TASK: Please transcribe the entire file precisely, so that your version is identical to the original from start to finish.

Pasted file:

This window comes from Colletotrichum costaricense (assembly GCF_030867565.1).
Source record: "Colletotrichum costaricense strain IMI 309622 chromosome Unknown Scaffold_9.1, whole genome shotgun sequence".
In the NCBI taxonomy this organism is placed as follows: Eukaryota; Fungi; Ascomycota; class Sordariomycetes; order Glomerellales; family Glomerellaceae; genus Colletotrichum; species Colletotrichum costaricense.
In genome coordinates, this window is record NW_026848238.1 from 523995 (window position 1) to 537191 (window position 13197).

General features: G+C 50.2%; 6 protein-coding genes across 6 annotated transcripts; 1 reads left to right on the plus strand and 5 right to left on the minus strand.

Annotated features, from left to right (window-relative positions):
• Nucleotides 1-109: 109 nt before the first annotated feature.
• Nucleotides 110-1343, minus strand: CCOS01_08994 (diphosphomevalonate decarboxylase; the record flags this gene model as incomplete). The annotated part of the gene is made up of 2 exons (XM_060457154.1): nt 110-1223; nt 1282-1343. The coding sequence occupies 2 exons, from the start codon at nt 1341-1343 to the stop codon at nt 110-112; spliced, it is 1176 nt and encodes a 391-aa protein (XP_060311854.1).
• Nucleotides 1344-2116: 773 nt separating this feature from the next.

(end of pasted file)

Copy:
This window comes from Colletotrichum costaricense (assembly GCF_030867565.1).
Source record: "Colletotrichum costaricense strain IMI 309622 chromosome Unknown Scaffold_9.1, whole genome shotgun sequence".
In the NCBI taxonomy this organism is placed as follows: Eukaryota; Fungi; Ascomycota; class Sordariomycetes; order Glomerellales; family Glomerellaceae; genus Colletotrichum; species Colletotrichum costaricense.
In genome coordinates, this window is record NW_026848238.1 from 523995 (window position 1) to 537191 (window position 13197).

General features: G+C 50.2%; 6 protein-coding genes across 6 annotated transcripts; 1 reads left to right on the plus strand and 5 right to left on the minus strand.

Annotated features, from left to right (window-relative positions):
• Nucleotides 1-109: 109 nt before the first annotated feature.
• Nucleotides 110-1343, minus strand: CCOS01_08994 (diphosphomevalonate decarboxylase; the record flags this gene model as incomplete). The annotated part of the gene is made up of 2 exons (XM_060457154.1): nt 110-1223; nt 1282-1343. The coding sequence occupies 2 exons, from the start codon at nt 1341-1343 to the stop codon at nt 110-112; spliced, it is 1176 nt and encodes a 391-aa protein (XP_060311854.1).
• Nucleotides 1344-2116: 773 nt separating this feature from the next.